If the Rays somehow figure out Gerrit Cole and come back to win Game 5 in Houston (currently trailing 4-1 in the 7th), we may as well just hand the Yankees this year’s World Series title. I mean, an upset or two are always good fun, but leaving us Yankees-haters with the Nats and the Cardinals to choose from in the Senior Circuit simply isn’t fair. And if it’s the Rays against the Yanks in the ALCS? Fight at the back rack for New York. Ugh…when will it end?
My buddy Geno keeps saying how psyched he is to see a Verlander-Scherzer matchup in the World Series. I agree, because it would mean the Yankees just lost the ALCS.
Babe Ruth Day. Yes, I know this didn’t take place in October, but seeing the bigger-than-life slugger suited up in his pinstripes one last time, using a bat for a cane, tears me up every time. I may not like the Yankees, but the baseball fan in me knows they do baseball history better than anyone in the Bronx.
Yes, Lou Gehrig Day, too. SportsAttic will now resume Yankees-bashing for the remainder of the 2019 postseason.
The Astros pen may not cost them Game 5 against the Rays tonight, but it will cause their fans significant pain before this postseason concludes.
I was rooting hard for the 1988 Dodgers to get swept. Not only had Orel Hershiser and his gang of over-achievers stolen the NLCS out from under our far superior Mets team, it had become apparent that Kirk Gibson would exploit Darryl Strawberry and Kevin McReynolds splitting the New York MVP voters to steal that postseason award as well.
Then Gibson goes and hits that shocking, gimpy, walk-off against Dennis Eckersley, who’d been about as unhittable a reliever as we’d ever seen up until that inning.
Despite that, I challenge any baseball fan worth his salt to deny they’ve mimicked Gibby’s arm-pumping home run trot at least once in the 31 years since that ball cleared the fence.
How about a hand for Brian Anderson and Ron Darling? How hard must it have been for those two announcers to come up with nine innings of filler after the Cardinals put up their 10-spot on the Braves in the top of the first yesterday. It was painful to watch, but at least we could change the channel. Nice going, boys.
Is there anything more fun and flat out exhilarating than an elimination game in professional sports? And yes, this applies to all of the major sports, even though today’s post is on baseball. Anything can happen in an elimination game, tension is felt deep in the pit of our stomachs, and memories are waiting to be made.
Howard Ehmke is one of my favorite World Series heroes. Ehmke was a 35-year-old (which is like being a 50-year-old today, I think) pitcher for the Philadelphia Athletics, and started Game 1 of the 1929 World Series.
Ehmke had gone to Athletics’ manager Connie Mack in late-August (after only starting 11 games that season) and told Mack that he felt he had one more great start in his tired right arm. Mack believed the veteran, and told him to shut down his throwing for the entire month of September, and instead spend the time scouting the Athletics’ likely World Series opponent, the Chicago Cubs.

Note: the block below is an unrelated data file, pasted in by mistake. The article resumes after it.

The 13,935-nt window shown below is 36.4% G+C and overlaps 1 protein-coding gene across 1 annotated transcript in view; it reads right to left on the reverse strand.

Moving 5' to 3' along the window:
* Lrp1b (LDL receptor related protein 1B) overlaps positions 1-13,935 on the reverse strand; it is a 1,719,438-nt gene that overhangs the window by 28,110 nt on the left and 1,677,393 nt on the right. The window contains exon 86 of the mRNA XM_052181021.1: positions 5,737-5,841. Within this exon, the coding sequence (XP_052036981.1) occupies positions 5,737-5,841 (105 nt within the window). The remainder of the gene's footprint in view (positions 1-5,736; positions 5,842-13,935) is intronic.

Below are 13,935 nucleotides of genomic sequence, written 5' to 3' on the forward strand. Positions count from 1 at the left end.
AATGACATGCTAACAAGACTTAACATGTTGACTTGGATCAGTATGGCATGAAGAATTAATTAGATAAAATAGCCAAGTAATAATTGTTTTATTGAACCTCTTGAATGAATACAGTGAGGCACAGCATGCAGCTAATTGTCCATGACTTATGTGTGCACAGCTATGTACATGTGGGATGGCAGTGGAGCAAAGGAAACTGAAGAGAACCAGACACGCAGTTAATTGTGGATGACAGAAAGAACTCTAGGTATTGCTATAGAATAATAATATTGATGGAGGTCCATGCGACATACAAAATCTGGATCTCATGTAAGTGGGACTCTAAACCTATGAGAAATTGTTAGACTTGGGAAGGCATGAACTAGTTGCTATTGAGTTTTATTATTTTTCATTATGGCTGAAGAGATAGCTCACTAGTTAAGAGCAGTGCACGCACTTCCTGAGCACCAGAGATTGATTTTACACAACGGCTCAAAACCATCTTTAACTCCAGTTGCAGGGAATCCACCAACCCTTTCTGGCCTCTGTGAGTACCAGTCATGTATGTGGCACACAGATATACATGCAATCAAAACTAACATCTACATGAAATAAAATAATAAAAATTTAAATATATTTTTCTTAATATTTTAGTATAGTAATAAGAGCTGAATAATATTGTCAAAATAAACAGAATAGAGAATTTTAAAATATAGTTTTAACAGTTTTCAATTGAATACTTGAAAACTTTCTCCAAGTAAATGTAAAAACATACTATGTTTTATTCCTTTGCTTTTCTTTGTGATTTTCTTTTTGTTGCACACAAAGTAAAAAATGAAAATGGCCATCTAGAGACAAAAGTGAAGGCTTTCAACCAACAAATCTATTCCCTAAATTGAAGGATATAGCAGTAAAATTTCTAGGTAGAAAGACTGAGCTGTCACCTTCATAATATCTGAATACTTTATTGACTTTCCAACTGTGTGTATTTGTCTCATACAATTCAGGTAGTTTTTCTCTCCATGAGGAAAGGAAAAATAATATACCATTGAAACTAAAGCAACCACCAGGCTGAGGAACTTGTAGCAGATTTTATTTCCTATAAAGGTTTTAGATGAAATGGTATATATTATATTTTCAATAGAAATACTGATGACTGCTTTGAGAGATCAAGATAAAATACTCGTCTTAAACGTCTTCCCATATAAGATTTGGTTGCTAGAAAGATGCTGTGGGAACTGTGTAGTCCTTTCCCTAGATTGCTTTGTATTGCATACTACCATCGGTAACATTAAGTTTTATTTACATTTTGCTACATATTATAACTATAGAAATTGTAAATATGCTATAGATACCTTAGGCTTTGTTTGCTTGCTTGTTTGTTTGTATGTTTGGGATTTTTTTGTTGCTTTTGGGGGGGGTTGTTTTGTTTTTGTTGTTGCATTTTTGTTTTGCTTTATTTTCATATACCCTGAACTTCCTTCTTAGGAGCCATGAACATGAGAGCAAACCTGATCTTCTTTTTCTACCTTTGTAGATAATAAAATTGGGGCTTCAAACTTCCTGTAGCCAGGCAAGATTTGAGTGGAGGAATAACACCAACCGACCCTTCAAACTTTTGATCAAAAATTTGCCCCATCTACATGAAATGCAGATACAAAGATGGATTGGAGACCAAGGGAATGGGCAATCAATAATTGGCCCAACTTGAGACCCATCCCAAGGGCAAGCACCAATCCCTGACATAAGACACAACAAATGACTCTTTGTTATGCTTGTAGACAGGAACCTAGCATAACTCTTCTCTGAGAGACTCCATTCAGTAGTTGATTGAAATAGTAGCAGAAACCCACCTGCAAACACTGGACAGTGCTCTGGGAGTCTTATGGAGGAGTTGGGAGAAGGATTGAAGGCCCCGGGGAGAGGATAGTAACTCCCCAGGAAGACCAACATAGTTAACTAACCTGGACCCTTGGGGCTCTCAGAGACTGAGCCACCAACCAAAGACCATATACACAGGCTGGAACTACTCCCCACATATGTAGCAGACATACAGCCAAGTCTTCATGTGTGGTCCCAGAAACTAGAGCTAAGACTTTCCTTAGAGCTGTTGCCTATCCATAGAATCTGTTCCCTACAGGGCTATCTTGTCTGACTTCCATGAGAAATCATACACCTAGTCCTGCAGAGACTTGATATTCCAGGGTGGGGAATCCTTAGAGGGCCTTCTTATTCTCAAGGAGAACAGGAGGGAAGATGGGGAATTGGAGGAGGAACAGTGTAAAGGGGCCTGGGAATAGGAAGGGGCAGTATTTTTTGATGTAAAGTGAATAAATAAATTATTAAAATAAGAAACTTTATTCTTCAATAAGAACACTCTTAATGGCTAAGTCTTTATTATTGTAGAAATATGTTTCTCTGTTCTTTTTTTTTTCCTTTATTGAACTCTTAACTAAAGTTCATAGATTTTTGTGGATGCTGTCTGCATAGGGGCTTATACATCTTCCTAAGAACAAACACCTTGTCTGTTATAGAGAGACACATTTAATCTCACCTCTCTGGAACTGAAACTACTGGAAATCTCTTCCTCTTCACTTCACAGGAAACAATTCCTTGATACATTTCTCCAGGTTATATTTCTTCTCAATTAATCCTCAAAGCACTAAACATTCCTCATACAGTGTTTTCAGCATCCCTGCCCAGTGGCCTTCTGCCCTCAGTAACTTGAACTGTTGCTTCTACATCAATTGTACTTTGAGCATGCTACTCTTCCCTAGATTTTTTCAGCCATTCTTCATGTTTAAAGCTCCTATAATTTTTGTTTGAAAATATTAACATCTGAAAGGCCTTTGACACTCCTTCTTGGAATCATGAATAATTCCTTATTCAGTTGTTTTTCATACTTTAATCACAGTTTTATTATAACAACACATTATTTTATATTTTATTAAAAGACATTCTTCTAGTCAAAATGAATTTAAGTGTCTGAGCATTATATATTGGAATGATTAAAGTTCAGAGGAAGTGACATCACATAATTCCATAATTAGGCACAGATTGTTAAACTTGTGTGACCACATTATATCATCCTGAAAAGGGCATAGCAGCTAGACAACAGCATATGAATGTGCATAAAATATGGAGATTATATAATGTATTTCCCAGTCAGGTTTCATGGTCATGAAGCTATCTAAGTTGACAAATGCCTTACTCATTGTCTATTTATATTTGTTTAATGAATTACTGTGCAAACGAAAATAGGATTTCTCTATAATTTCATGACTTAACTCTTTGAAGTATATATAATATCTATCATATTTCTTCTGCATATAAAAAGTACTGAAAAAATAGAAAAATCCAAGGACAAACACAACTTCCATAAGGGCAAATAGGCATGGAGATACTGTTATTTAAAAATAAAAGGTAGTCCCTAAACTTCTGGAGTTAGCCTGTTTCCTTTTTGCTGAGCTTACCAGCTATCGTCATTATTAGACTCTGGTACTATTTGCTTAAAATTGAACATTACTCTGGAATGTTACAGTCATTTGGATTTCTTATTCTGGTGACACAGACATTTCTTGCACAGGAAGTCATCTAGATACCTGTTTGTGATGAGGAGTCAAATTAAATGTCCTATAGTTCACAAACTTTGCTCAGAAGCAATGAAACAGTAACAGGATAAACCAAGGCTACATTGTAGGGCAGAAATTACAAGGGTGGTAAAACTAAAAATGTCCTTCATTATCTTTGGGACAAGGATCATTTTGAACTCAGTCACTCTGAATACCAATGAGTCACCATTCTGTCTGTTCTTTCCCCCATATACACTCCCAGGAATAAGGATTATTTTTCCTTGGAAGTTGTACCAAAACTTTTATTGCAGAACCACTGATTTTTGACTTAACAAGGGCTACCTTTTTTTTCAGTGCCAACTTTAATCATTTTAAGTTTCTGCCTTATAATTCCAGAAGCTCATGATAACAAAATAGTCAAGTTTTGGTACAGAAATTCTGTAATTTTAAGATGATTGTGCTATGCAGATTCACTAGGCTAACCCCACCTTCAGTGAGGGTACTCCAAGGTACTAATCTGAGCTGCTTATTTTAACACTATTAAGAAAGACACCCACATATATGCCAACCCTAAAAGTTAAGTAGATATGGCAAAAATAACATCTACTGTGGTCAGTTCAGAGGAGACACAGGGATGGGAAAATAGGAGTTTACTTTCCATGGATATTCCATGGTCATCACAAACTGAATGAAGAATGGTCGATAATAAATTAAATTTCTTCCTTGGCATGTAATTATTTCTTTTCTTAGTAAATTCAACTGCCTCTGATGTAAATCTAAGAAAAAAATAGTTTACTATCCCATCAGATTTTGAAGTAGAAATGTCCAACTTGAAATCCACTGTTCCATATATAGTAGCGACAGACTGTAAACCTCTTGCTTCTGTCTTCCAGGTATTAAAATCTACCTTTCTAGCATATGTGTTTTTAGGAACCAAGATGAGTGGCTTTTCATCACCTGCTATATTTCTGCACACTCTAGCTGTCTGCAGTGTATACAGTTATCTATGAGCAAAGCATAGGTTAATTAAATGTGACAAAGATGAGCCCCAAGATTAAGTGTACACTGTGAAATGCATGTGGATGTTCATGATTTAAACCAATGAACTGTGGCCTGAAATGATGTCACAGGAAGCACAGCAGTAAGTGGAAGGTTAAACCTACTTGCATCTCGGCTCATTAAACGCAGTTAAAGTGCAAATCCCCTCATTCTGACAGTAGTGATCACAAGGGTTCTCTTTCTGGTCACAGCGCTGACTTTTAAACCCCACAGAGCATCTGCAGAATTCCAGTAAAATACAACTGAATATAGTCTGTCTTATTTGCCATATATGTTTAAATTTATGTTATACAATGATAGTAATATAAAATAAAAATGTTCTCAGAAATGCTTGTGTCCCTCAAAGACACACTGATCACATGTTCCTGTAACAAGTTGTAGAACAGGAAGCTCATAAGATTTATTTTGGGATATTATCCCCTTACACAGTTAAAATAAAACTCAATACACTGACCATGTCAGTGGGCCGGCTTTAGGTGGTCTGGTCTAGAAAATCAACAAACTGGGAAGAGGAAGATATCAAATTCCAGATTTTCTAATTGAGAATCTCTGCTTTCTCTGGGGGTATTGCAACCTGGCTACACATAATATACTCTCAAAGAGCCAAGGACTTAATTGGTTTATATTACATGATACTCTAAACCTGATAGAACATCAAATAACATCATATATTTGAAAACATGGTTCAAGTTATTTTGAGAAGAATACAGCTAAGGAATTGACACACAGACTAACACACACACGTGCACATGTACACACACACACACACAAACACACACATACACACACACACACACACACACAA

Even though Mack had Game 1 choices in his rotation, such as the future Hall of Famer and 300-game winner Lefty Grove, Mack chose to send Ehmke out for Game 1. The old man set a then-World Series record with 13 strikeouts (including Hall of Fame Cubbies Hack Wilson, Rogers Hornsby and Kiki Cuyler), while leading the A’s to a complete-game, 3-1 victory in front of 50,000+ hostile Cubs fans at Wrigley Field. The A’s would go on to win the series in five games.
Ninety years ago, folks, but we can still relate to a tired old man asking for the ball and one final shot at glory. And we can admire the manager who defied the odds and trusted his gut, believing in a guy who hadn’t thrown a pitch in over a month to start the most important game of the year.
Awesome. Baseball. Moment.
Here’s hoping that somewhere in our baseball future (let’s say October of 2023 or 2024), an aging and near-retirement Clayton Kershaw ambles into his managers office and asks for one final World Series start in Dodgers Blue. And rather than staff ace Walker Beuhler getting sent out for Game 1, we see the big lefty taking the hill for one last shot at October glory. Clayton Kershaw’s modern-day, Howard Ehmke moment.
We probably won’t see a complete game or 13 K’s from Kershaw on this future October evening, but how about six shutout innings full of 12-to-6 curve balls and low-90’s fastballs on the corners, leading his team to a Game 1 win? I don’t like the Dodgers, but I’ll sign up for that moment right now.
As bad as the Nationals pen has been this year, it will be the Cardinals bullpen that blows the NLCS for St. Louis. Carlos Martinez is a walking blown save right now, and I see him giving back two leads as the Nats move on to the franchise’s first World Series appearance.
Besides, at least the Washington starting rotation will give them a puncher’s chance should they end up facing the Bronx Bombers for all the marbles.
Memory and Moment
Yup, I had to close with Game 6, 1986. Easily my greatest sports memory, and it is hard to believe it was 33 years ago when the Mets overcame that two-run, 10th inning deficit to stage the greatest comeback in World Series history (sorry folks, not even accepting arguments on that statement).
When the ball went through Bill Buckner’s legs and it became apparent we’d be playing a Game 7, the level of joy I felt is impossible to capture with mere words.
But if you are a sports fan, I don’t need to capture it for you. You have your own Mookie Wilson moment, and you know exactly what I’m talking about.